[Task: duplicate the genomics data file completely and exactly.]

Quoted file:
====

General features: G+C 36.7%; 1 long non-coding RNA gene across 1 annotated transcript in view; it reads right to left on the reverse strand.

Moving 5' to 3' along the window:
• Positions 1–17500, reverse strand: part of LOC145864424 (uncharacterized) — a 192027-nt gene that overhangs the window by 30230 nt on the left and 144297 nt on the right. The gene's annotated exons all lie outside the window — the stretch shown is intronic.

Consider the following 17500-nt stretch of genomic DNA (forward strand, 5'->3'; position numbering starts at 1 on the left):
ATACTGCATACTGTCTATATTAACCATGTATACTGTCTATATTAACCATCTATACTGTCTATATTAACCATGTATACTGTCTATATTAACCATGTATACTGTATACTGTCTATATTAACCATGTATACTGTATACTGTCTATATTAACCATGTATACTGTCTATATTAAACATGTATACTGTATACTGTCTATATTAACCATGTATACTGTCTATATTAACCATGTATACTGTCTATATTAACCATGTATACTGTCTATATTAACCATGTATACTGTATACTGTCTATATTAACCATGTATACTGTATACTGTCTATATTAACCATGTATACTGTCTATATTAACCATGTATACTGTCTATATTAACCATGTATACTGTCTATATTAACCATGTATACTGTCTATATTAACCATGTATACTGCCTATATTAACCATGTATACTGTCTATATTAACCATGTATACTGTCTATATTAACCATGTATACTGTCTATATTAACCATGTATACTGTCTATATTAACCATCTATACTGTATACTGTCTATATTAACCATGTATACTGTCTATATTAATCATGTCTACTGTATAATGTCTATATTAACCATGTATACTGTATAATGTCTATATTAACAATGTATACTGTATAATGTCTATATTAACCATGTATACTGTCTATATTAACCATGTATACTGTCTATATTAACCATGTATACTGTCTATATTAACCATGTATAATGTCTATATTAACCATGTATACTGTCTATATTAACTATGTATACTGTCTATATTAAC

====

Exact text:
General features: G+C 36.7%; 1 long non-coding RNA gene across 1 annotated transcript in view; it reads right to left on the reverse strand.

Moving 5' to 3' along the window:
• Positions 1–17500, reverse strand: part of LOC145864424 (uncharacterized) — a 192027-nt gene that overhangs the window by 30230 nt on the left and 144297 nt on the right. The gene's annotated exons all lie outside the window — the stretch shown is intronic.

Consider the following 17500-nt stretch of genomic DNA (forward strand, 5'->3'; position numbering starts at 1 on the left):
ATACTGCATACTGTCTATATTAACCATGTATACTGTCTATATTAACCATCTATACTGTCTATATTAACCATGTATACTGTCTATATTAACCATGTATACTGTATACTGTCTATATTAACCATGTATACTGTATACTGTCTATATTAACCATGTATACTGTCTATATTAAACATGTATACTGTATACTGTCTATATTAACCATGTATACTGTCTATATTAACCATGTATACTGTCTATATTAACCATGTATACTGTCTATATTAACCATGTATACTGTATACTGTCTATATTAACCATGTATACTGTATACTGTCTATATTAACCATGTATACTGTCTATATTAACCATGTATACTGTCTATATTAACCATGTATACTGTCTATATTAACCATGTATACTGTCTATATTAACCATGTATACTGCCTATATTAACCATGTATACTGTCTATATTAACCATGTATACTGTCTATATTAACCATGTATACTGTCTATATTAACCATGTATACTGTCTATATTAACCATCTATACTGTATACTGTCTATATTAACCATGTATACTGTCTATATTAATCATGTCTACTGTATAATGTCTATATTAACCATGTATACTGTATAATGTCTATATTAACAATGTATACTGTATAATGTCTATATTAACCATGTATACTGTCTATATTAACCATGTATACTGTCTATATTAACCATGTATACTGTCTATATTAACCATGTATAATGTCTATATTAACCATGTATACTGTCTATATTAACTATGTATACTGTCTATATTAAC